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Software developers in high demand in SA

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The acceleration of remote work, e-commerce and digitisation has led to software developers being among the most sought-after talent in SA, with artificial intelligence (AI) and cloud industries billed as the most exciting industries to watch this year.

This is according to the 2021 OfferZen State of the Developer Nation report compiled by tech talent marketplace OfferZen, which provides insights on the state of SA’s developer community.

The data is compiled based on survey responses from over 3 500 local developers. It found that the acceleration of digitisation as a result of the COVID-19 pandemic has led to developers now being more in demand than ever before in SA, with an increasing number of job opportunities available to them.

It points out that South African companies are equipping themselves with data and insights to effectively attract, nurture and retain top developers.

As a result, OfferZen says it is seeing record levels of hiring activity on its platform, surpassing pre-COVID levels.

“This past year, although a tough one, has highlighted the robustness of companies that were able to take their operations online, empower remote work, and, ultimately, adopt tech to power their processes, services and products,” says Malan Joubert, OfferZen co-founder and CEO.

“Adopting digital tools to enable fully remote teams is making businesses anti-fragile.”

Companies are enjoying the increased talent pool that comes with hiring for remote roles, but they now also have to be cognisant of the fact that they are competing globally for talent, notes the report.

While Offer Zen is witnessing record demand for developers, the survey indicates developers learn new languages and upskill themselves every couple of months or years to fuel the skills demand and they change jobs relatively often.

For a developer, switching industries is far easier than for most other professions, it notes.

“In our industry, it’s not about static supply and demand, as developers change skillsets and languages on a regular basis. Based on the volumes of developers we see coming onto our platform, I’d suggest that we currently have the skills in the SA tech talent market to meet the demand. What we’re now seeing is developers moving toward the opportunities present across industries,” adds Joubert.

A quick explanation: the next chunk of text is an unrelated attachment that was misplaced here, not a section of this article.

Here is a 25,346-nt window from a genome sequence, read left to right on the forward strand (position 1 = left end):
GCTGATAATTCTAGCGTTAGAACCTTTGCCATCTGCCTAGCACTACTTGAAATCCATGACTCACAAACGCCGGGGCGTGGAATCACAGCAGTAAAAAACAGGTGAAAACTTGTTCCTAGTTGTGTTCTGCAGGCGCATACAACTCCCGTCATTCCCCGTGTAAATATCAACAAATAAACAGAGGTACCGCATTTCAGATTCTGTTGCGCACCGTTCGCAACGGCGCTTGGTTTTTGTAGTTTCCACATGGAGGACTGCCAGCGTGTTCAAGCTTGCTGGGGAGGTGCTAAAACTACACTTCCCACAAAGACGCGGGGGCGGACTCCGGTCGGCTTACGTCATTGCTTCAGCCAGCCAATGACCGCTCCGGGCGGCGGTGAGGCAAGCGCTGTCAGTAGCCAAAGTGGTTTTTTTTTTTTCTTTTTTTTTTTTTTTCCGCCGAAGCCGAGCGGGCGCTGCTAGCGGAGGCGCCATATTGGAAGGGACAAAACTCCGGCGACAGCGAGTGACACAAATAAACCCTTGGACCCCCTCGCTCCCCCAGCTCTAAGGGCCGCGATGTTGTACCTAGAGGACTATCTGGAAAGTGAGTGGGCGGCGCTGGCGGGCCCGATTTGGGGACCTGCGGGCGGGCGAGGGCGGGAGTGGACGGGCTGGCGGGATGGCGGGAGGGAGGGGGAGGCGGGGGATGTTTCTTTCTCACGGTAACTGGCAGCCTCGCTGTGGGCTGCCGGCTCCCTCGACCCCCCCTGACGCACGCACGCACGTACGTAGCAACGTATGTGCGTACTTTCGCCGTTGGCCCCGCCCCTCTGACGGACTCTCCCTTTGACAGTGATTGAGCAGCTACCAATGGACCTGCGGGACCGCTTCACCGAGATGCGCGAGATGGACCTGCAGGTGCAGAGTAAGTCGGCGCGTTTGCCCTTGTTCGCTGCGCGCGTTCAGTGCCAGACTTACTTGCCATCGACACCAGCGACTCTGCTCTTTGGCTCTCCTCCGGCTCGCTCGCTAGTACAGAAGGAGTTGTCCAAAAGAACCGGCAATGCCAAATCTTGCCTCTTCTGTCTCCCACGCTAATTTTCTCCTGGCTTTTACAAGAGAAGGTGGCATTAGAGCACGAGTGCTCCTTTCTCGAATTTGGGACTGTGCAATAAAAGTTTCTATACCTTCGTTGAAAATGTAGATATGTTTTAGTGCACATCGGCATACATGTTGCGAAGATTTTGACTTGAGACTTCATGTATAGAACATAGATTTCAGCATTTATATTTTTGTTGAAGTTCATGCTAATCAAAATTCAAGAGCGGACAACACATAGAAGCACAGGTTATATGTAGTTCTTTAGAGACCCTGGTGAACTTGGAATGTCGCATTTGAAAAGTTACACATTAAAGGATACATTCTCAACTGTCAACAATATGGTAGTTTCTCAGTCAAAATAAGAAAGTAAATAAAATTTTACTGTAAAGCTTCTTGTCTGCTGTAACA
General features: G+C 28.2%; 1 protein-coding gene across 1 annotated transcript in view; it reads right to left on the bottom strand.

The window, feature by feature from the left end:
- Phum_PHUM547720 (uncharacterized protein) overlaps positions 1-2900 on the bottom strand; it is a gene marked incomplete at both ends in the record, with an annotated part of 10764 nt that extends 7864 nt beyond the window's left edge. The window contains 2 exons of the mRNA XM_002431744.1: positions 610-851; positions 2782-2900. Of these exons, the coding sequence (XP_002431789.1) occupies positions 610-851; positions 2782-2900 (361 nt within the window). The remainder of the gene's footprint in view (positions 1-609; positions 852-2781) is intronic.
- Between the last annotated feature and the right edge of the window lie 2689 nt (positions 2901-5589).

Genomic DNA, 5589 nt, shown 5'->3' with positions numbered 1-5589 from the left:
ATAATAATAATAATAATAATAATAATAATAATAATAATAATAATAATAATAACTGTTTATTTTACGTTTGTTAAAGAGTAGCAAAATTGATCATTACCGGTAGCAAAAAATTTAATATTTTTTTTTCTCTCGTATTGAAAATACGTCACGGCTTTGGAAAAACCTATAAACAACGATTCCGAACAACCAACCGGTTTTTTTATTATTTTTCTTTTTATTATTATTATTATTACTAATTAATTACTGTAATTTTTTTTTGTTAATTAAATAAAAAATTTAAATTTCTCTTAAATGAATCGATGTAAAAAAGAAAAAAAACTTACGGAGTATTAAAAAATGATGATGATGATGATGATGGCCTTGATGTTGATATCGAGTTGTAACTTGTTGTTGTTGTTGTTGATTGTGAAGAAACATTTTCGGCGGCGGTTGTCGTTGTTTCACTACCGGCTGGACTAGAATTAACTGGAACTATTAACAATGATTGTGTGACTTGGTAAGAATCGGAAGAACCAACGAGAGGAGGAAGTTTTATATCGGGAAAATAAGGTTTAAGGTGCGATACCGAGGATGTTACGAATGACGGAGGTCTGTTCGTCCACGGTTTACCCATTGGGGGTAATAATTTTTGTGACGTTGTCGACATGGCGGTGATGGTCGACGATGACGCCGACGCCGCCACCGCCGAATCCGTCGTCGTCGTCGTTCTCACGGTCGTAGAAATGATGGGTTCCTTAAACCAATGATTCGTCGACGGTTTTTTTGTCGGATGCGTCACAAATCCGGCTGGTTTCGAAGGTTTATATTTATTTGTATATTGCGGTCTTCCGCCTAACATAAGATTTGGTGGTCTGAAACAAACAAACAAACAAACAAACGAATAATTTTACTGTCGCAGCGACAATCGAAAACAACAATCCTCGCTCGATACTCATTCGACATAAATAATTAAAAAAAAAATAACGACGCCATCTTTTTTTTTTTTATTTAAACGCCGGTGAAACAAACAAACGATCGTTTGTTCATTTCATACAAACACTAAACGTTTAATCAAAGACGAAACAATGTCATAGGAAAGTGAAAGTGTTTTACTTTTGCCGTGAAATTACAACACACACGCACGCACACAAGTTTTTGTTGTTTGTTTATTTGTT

Biggest pay cheques

When it comes to salaries, the survey found developers in the fintech and cloud technology industries earn the highest salaries. Junior developers earn between R23 000 and R35 000 per month in fintech, while those in cloud-based engineering earn between R27 000 and R33 000.

Intermediate developers with four-plus years of experience earn between R45 000 and R58 000 in fintech, and between R44 000 and R60 000 in cloud-based engineering.

Developers with niche coding languages, such as Go and Ruby, can command higher salaries, notes the report.

The starting salary for a Ruby developer is R30 000, with developers who have more than 10 years of experience earning over R86 000 per month.

“When it comes to the fintech industry, one of the contributing factors to their higher salaries could be that fintech companies are often bigger companies, and bigger companies pay bigger salaries,” says Stephen van der Heijden, VP of growth at OfferZen.

“However, the same does not apply to cloud technology companies, which often have smaller company sizes compared to other industries. The data shows the cloud industry ranks by far as the most exciting industry with a promising future.”

Developers in cloud-based engineering also feel most confident about their career growth compared to any other industry, another indicator of this up-and-coming sector.

While JavaScript continues to be the most used developer language (62% of respondents), the report found that developers are most keen to work with the Python programming language – which is one of the prominent languages used for machine learning (ML) and AI.

Some 38% of total responses indicate Python is the language most local developers want to work with this year.

“Developers are, by the very nature of their work, at the cutting-edge of technology and they’re telling us that ML and AI are not going to be on the edge for very long. It’s pretty clear that our industry is shifting to the data, cloud computing and AI world, and it’s doing so fast,” notes Van der Heijden.

While one in three developers are looking to change jobs in the next 12 months, when asked about the reasons they would choose to stay at their current company, the top three were growth and learning (52%), a healthy work-life balance (51%) and company culture (48%).

When it comes to career growth, developers say the top factors they’re looking for are opportunities to work on challenging projects (56%), learn new languages and frameworks (48%), and access mentoring and coaching (40%).

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